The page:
The Treasurer confirmed that the £25 charge levied to delegates for EATCS membership is transferred in full to the EATCS. Looking back over the past few years, about 10% of the overall budget for a given colloquium goes to EATCS. The President explained that EATCS membership was particularly aimed at helping PhD students, who are new to the Theoretical Computer Science, feel part of the wider European TCS community. Currently the EATCS publish abstracts of all BCTCS contributed talks in the Bulletin of the EATCS. Although the EATCS resolved recently that all conference reports in the Bulletin should be at most two pages in length, this restriction was lifted for BCTCS given that it provides an annual block membership to EATCS. Consideration was given to a “tick box” on future BCTCS registration web forms, allowing delegates to opt in to EATCS membership. The President sounded a note of caution relating to breaking up the overall BCTCS “package” into smaller constituent parts through the use of “tick boxes”. It was felt that there should be a single BCTCS registration package as far as possible. After some discussion it was agreed that membership of the EATCS would be on an “opt out” basis. That is, EATCS membership would continue to be part of the standard BCTCS registration package, but BCTCS participants could choose to opt out of this when registering for the colloquium, receiving an appropriate discount in return. Including such an opt-out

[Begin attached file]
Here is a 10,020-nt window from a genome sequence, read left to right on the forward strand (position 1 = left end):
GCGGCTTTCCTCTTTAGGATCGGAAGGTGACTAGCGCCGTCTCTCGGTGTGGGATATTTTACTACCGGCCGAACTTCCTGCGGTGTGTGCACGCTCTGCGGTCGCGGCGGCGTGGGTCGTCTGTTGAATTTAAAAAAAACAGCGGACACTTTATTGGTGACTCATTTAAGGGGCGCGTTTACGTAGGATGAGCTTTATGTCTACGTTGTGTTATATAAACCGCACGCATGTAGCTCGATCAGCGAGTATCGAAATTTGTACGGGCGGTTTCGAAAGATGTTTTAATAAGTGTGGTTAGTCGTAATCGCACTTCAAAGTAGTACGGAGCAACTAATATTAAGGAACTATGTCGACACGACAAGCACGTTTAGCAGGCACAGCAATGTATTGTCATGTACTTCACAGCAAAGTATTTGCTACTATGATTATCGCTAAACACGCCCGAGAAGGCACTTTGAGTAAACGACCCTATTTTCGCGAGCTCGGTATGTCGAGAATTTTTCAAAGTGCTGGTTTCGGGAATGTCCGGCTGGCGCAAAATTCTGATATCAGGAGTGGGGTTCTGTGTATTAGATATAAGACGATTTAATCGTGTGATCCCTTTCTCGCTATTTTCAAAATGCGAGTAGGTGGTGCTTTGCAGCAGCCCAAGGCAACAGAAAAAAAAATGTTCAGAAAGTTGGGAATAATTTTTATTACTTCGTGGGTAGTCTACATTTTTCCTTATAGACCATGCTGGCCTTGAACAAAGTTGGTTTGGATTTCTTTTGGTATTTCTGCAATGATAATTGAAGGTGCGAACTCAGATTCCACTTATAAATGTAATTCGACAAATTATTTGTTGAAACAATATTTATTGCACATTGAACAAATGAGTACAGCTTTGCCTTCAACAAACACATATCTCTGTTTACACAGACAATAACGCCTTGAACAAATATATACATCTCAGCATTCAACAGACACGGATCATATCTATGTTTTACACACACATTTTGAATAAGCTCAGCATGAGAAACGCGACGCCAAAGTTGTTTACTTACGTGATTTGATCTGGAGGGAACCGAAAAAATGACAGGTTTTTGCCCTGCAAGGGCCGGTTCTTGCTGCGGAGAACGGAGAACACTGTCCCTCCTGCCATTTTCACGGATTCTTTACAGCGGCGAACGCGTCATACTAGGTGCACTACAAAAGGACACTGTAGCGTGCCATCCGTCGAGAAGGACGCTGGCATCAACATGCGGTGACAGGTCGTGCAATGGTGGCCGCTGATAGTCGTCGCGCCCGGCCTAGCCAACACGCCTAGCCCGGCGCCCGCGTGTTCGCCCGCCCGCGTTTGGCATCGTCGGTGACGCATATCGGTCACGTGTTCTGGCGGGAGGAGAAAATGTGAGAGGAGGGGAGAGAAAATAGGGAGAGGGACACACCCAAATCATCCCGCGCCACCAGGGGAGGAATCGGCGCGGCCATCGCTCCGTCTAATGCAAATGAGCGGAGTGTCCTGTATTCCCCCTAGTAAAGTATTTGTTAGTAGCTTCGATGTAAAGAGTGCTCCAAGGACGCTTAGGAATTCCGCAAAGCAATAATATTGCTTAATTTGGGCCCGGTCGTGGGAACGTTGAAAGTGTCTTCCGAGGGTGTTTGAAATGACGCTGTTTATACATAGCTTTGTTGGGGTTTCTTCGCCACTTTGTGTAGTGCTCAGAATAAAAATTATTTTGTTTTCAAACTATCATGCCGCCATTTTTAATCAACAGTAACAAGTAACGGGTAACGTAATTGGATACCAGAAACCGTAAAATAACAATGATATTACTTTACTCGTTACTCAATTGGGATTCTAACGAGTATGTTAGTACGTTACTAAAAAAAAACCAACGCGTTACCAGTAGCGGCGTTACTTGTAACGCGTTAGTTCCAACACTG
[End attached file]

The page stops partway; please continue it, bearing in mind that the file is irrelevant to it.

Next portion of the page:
facility should be facilitated by future local organisers.
Action: future local organisers.
On a more general note the President reminded the meeting that the overall BCTCS ethos should be one of delegates staying in the same accommodation with full board, so that people are eating and going to the pub together. It was noted that this is not always possible given the geographic layout of some University campuses. This year assisted student places had not included the conference banquet, and only around half of t he students with assisted places had bought banquet tickets. It was resolved that in future local organisers should try to include students in the conference banquet regardless of whether they obtain assisted places.
The meeting closed at 17.43.